Friday, May 14, 2010

Writing is actually more than just the story

Here is a conundrum that I often face: do I follow the naturalist path in writing or the artificial god route? If you've never really tried to write a sustained fictional narrative you may have never even have thought to consider this question. Me, I think about it all the time. Now, these terms are pretty much my own, because I'm not well educated in the lingo of graduate level literary studies ... so, let's start with my own little definitions.

When I'm talking about the naturalist path in writing, I'm expressing a desire to make the story (regardless of how crazy the situation may be) flow in a natural manner. This means the reader may not know everything that is going on and not every situation has a tidy ending. It's more like life. Sometimes, we just don't know things. Situations are sloppy.

You have to understand, when you read a story or watch a show where the situations seem chaotic and that it's like real life, the writer meant it to be that way. It was crafted -- it's something fake trying to take on the appearance of reality. When done well, it can really draw you into characters and make you a part of the story.

Another option is the writer as an artificial god, clearly manipulating the situation to make it simple or exciting or self-contained. As I mentioned, all stories are artificial - the difference here is that the writer doesn't really follow the pretense of the narrative being true to life. A lot of your action films follow this route - you create a circumstance that forces the main character to clearly define who they are, you create these set pieces that don't seem natural at all -- but they're really, really exciting. As a reader or viewer, you're overtly being manipulated, but when done well -- you just don't care, because it's so much fun.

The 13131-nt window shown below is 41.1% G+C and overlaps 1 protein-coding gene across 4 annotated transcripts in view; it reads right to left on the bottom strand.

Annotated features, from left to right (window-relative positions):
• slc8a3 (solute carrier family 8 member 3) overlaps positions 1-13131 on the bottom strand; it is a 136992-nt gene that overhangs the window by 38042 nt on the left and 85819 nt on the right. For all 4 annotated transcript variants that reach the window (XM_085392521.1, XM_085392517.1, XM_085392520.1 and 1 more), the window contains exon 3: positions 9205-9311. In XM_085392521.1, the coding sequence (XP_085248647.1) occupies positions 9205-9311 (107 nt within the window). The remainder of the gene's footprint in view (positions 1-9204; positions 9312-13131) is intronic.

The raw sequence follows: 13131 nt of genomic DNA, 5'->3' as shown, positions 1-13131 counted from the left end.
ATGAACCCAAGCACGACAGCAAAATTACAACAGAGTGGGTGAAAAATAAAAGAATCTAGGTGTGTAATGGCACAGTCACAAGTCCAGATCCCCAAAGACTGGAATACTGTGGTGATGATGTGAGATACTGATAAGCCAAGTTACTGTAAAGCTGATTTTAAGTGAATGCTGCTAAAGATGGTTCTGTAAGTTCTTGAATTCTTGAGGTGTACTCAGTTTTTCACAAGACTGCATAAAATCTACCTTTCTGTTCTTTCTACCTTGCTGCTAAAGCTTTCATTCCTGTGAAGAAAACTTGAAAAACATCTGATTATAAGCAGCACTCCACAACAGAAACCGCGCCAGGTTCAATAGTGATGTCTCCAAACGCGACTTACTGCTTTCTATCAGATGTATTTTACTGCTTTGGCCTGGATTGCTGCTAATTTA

Horror movies often follow this path: hey, there is some supernatural mofo stalking and killing all of us, but let's leave the group to go have sex in that secluded spot with only one exit. I mean, we all KNOW what's going to happen, but we accept it as part of the framework and go along with it.

So, I'm often torn by which path to follow. Most people prefer stories in the artificial god mode -- they like being taken on a ride, and they don't like to have to work for it. This is what sells and what is successful. Heck, some of my favorite books and movies definitely follow this route. At the same time, I'm so drawn to creating worlds where the reader just doesn't know everything, where things are spoon fed.

Anyway, the point of this post is just to let non-writers into what someone like myself thinks about when creating. Stories aren't just "there" -- writers have to make a whole bunch of conscious decisions on how to sculpt them.

It's really so much work. I'm tired just thinking about it! :)

Jennifer Knapp is back! Yay her! Here's a video from one of her recent live performances:

1 comment:

  1. I so agree with you. Simply put, writing is hard. Writing is called a craft for good reason. An excellent writer must be a word-smith, a sculptor of reason and emotion. Seeking to be an excellent writer is not a quest for the weak of heart, imho, so I wish you good fortune on your way.